Why are we so quick to judge other peoples relationships?
Recently I’ve seen a lot more people my age (late teens/ early twenties) getting engaged and preparing to marry the person they want to spend their life with. The responses that people receive because they are choosing to devote their life to one person at an age considered to be “young” to most is flabbergasting. Some of the remarks that have been made to me, and others, are what makes me wonder what marriage is all about in today’s world. Is it about the love two people share, or how old they have to be to share it?
I met Troy when I was 15 and he was just turning 17. We didn’t start dating until I was 17, turning 18 three months after. We only dated for a year and three months before getting engaged. That shocks a lot of people. I’ve received a lot of comments on the short length of time we spent dating before deciding to get engaged. Often when people start in with their, “Wow! That’s not very long at all.” statements I feel the need to explain myself. “Well we were best friends for a long time before we started dating.” That’s the first thing that comes to my mind when grasping for things to blurt out to defend the way we did things.
Why is it that we feel because you have been with someone a certain amount of time it determines whether or not a marriage would work? Why is it that people who marry under the age of 25 seem to be destined for failure?
In my opinion all marriages are destined for defeat unless both people are willing to keep the vows that are made at the altar. “Til death do us part”, has turned into “Until it gets too hard.” Marriages shouldn’t be looked at like that, but sadly they are. More and more people are so quick to throw in the towel instead of fighting for the person they swore to spend the rest of their lives with because it has become more customary these days.
I don’t think that the length of time you’ve spent in a relationship with someone or the age you choose to marry at will determine how long your love will last. I think it all comes down to how hard are you willing to work for it, and how much are you willing to endure.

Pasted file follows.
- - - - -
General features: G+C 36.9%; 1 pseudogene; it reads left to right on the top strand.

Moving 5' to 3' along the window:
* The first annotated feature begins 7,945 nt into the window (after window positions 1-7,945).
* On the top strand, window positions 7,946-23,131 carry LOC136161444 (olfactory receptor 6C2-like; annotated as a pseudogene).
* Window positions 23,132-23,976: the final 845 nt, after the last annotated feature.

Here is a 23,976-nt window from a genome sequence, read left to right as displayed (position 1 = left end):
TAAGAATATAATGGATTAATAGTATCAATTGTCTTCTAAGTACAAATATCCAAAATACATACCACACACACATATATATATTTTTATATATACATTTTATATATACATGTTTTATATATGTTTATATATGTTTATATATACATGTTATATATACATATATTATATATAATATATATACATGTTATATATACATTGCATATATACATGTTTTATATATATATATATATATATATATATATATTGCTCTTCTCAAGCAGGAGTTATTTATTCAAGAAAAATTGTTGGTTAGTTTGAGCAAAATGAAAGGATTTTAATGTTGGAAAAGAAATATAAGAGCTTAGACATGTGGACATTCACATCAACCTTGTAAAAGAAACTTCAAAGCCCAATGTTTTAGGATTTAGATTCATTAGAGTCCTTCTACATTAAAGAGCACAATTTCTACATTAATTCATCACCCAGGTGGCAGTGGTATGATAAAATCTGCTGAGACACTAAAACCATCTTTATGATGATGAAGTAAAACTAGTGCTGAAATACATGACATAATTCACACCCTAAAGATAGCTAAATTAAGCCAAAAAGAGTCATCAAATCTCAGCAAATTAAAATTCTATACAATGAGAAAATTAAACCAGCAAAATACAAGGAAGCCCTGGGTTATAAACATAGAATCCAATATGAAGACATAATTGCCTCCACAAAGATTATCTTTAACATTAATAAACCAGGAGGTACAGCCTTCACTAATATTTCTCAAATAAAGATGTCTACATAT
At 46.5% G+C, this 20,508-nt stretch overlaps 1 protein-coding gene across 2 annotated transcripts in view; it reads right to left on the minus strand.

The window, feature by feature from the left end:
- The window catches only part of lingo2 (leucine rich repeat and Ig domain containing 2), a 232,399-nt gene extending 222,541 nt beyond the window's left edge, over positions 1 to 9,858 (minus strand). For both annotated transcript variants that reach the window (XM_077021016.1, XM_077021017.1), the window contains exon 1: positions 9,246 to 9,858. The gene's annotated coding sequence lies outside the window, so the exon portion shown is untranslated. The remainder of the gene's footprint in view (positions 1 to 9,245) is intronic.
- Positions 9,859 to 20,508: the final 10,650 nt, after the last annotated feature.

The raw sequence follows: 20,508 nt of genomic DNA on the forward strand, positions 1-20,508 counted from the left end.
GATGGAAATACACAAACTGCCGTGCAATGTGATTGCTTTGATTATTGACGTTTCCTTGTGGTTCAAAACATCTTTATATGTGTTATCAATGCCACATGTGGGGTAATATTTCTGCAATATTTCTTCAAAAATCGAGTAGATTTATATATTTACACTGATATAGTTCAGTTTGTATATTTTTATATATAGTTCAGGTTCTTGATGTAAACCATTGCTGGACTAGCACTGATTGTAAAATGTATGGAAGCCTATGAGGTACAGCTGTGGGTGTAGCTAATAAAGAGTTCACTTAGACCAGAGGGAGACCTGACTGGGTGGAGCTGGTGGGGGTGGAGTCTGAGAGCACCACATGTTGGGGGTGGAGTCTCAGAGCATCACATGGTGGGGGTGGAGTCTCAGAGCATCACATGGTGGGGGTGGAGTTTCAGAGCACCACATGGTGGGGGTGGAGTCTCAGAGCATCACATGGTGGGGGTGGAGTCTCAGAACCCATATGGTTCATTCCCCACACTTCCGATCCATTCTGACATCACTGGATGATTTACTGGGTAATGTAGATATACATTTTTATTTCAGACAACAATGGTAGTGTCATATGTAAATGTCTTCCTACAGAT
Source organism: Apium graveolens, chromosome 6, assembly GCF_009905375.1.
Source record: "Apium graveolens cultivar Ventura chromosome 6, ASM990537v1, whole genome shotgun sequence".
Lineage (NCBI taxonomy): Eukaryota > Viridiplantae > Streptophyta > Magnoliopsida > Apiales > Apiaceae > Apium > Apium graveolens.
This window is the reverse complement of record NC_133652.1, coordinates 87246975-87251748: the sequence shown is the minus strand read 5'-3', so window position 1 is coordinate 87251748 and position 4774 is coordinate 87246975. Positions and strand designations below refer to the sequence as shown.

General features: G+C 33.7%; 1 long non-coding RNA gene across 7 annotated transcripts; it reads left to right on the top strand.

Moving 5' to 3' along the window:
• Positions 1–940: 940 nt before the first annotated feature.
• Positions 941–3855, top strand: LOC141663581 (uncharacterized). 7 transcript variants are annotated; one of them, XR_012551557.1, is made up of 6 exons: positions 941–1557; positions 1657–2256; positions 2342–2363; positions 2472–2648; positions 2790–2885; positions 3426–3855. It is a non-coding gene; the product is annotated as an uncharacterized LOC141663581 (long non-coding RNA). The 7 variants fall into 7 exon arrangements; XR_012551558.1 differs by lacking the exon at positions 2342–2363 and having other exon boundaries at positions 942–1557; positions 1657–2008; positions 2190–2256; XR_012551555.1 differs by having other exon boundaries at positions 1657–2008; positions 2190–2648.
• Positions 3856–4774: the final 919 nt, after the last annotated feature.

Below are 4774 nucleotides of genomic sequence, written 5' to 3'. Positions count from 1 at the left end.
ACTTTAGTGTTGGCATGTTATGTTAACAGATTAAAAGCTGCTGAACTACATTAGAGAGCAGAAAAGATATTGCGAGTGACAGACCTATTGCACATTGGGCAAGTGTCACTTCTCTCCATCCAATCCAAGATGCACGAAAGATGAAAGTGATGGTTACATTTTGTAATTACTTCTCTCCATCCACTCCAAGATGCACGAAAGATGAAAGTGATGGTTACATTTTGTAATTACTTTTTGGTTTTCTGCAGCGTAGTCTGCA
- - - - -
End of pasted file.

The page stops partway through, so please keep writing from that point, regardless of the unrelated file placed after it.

My grandparents married at 16 and are still married today. I’ve seen people marry young and get divorced, I’ve seen people marry in their adult years and get divorced. I’ve also seen people who dated for years before getting married end up signing divorce papers as well.
No one said marriage is easy. I’ve been married only 8 months and I’ve already seen how difficult it can get. The differences, the compromise, lack of communication, etc. I’m not saying I have experienced it all, our marriage has only just begun, but what I do know is, I was raised to believe that divorce isn’t just a piece of paper you turn to because things get problematic. You met that person at the alter, exchanged those vows and committed your life to spending forever with them, you better be ready to work through whatever comes your way.
And I think that if people feel they’re ready for that life long promise at 18 or 35, that’s their life, and their relationship. We shouldn’t automatically assume the fate of their future based on their age or how long they’ve been with a person.
On another note, I don’t think poorly of those who do get a divorce. Many people have many different reasons for getting divorced and we shouldn’t form an opinion based on why we think it happened. A lot of times outsiders don’t have a portion of a clue as to what led up to someones divorce, and we are not entitled to an explanation.
We see peoples lives through our eyes. We are not in their shoes. We do not know all of their stories, we have not felt all their joy, nor have we endured their pain. We see what they let us see, and we are not mean’t to critique, just to love.
I will end with this quote from one of my favorite shows:
“You can drive at 16, go to war at 18, you can drink at 21, and retire at 65. So how old do you have to be before your love is real?” – Jim James (One Tree Hill)
Photo Taken By: Arlene Alto